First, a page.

Emily Clegg from Monroe accompanied her 16-year-old daughter, Ashley, to O’Connor’s session. Clegg said that in the two years Ashley has been involved in the JROTC program, she’s seen “tremendous, positive things” happen to her, from motivation and leadership to learning to set goals.
Everyone is upset by gun violence, “but I don’t think what students are doing here will lead to that,” Clegg said.
Mike Lewis, who started the Carrollton High School team, recalled bringing his .22-caliber rifle to school in the 1980s. He might open up the trunk in the school parking lot to show it off to his classmates or one of the teachers. “Now there’s a whole knee-jerk reaction based on ignorance and misunderstanding,” he lamented.
It’s a unique sport that doesn’t attract typical jocks, he said. Rather than brawn, it’s a very brainy sport, and he’s proud that most of his team is made up of straight-A students.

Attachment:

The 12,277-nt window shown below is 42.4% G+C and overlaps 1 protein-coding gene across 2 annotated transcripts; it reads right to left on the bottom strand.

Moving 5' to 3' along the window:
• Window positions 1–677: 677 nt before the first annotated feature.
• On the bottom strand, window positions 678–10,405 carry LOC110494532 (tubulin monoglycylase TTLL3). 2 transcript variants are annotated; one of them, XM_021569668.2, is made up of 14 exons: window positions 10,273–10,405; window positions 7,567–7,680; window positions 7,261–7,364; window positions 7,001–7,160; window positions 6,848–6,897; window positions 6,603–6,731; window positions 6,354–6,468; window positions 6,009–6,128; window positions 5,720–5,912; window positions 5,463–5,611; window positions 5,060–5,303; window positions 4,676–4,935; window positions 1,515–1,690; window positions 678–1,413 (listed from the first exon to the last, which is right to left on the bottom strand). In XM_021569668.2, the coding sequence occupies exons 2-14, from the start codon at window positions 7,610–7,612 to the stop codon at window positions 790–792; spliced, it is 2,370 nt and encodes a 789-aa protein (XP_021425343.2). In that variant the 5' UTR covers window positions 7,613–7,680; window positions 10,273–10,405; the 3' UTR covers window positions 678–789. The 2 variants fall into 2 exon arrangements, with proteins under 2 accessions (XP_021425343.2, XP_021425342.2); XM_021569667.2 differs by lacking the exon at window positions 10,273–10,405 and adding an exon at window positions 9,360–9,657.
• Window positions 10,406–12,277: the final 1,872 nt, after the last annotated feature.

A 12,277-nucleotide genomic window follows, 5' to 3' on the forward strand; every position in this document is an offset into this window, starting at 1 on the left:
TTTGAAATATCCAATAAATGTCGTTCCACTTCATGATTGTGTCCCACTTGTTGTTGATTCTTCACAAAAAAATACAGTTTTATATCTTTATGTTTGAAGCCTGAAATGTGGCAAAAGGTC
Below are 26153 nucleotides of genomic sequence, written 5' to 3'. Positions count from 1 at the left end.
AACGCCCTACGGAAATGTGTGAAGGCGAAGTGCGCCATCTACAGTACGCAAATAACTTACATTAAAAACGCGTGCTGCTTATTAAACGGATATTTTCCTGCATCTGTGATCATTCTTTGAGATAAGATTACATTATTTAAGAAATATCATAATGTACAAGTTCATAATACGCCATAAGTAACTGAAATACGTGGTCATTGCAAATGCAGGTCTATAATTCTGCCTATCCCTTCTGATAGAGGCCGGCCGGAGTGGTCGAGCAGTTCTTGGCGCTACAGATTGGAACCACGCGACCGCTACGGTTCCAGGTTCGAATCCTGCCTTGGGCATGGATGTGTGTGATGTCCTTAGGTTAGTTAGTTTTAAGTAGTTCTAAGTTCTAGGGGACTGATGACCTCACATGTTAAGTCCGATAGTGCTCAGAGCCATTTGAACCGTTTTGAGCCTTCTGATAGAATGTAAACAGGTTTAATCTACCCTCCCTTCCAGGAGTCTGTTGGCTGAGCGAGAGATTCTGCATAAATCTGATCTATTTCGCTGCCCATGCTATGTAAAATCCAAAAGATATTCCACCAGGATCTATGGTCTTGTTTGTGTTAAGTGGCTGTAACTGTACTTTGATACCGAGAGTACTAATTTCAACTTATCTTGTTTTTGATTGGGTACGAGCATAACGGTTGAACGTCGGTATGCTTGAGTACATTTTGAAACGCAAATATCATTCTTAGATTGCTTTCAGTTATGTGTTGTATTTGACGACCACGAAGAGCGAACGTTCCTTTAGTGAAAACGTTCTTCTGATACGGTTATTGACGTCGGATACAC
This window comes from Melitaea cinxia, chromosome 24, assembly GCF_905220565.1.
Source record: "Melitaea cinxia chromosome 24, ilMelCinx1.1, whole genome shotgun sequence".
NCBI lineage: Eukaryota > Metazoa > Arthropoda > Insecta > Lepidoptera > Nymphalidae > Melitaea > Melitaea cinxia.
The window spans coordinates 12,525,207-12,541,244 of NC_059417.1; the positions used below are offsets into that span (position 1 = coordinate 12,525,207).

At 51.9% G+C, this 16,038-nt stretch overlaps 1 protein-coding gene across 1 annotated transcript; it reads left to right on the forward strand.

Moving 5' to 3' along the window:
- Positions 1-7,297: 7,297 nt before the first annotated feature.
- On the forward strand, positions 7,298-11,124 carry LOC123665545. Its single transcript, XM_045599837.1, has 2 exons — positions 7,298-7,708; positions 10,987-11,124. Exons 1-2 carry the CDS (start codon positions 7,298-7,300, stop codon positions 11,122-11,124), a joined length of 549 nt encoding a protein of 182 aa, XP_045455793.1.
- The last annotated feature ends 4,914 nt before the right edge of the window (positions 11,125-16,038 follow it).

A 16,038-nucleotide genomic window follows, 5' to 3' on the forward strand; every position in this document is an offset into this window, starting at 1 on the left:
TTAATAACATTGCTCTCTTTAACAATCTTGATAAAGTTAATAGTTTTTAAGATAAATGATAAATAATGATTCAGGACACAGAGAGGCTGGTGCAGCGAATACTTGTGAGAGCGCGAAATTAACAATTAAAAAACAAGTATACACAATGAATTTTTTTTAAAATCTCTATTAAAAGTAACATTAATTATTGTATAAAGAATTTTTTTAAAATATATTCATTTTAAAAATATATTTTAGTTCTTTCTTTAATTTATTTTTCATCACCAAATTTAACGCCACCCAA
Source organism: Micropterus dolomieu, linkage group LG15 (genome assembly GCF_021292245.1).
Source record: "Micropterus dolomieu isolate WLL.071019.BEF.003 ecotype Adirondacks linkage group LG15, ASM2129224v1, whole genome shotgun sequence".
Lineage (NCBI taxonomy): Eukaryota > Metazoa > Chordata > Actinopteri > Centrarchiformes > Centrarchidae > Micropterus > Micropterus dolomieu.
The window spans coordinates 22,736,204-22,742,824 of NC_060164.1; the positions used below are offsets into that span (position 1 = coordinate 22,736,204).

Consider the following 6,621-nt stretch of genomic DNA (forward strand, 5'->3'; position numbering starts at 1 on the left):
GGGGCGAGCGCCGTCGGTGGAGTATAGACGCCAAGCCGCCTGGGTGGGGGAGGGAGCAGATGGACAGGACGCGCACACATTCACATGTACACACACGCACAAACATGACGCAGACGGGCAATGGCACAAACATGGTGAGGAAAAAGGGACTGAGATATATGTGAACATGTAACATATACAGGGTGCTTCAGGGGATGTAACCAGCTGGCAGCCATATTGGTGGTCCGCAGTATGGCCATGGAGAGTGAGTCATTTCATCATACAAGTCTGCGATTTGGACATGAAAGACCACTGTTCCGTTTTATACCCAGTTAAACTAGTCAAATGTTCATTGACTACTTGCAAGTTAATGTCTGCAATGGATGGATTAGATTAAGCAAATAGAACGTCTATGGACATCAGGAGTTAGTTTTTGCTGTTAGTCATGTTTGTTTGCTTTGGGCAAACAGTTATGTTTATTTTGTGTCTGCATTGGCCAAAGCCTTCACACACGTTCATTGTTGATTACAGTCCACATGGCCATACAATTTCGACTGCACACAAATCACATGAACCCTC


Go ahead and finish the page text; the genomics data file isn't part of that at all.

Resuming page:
Kevin Neuendorf, the director of marketing communications at USA Shooting, said views toward school gun clubs are part of the cultural divide in the country.
“There are a lot of misperceptions out there about the gun culture and all that, but for many it’s just a way of life. Most people who are shooters, respect the sport and respect the game and have a respect for the firearm they shoot and for the people around them,” he said. “I question anybody who can’t go out to a gun range and have fun. That’s the way our athletes see it and that’s the way our sport is built.
“It’s no different than playing basketball or soccer. ... For our athletes and for our club members and for our parents, that gun is no different than Serena’s tennis racket ... and through that gun and through that firearm, what comes? Unbelievable discipline, opportunity, showing them success. Not every kid can be successful at basketball or football.”
Odlin grew up in Maine, a microcosm of the country’s divisions over guns. In the northern, more rural parts of the state, hunting is more prevalent. But in the southern, more-populated part, she said, she wasn’t even allowed to wear her rifle team’s T-shirt in high school.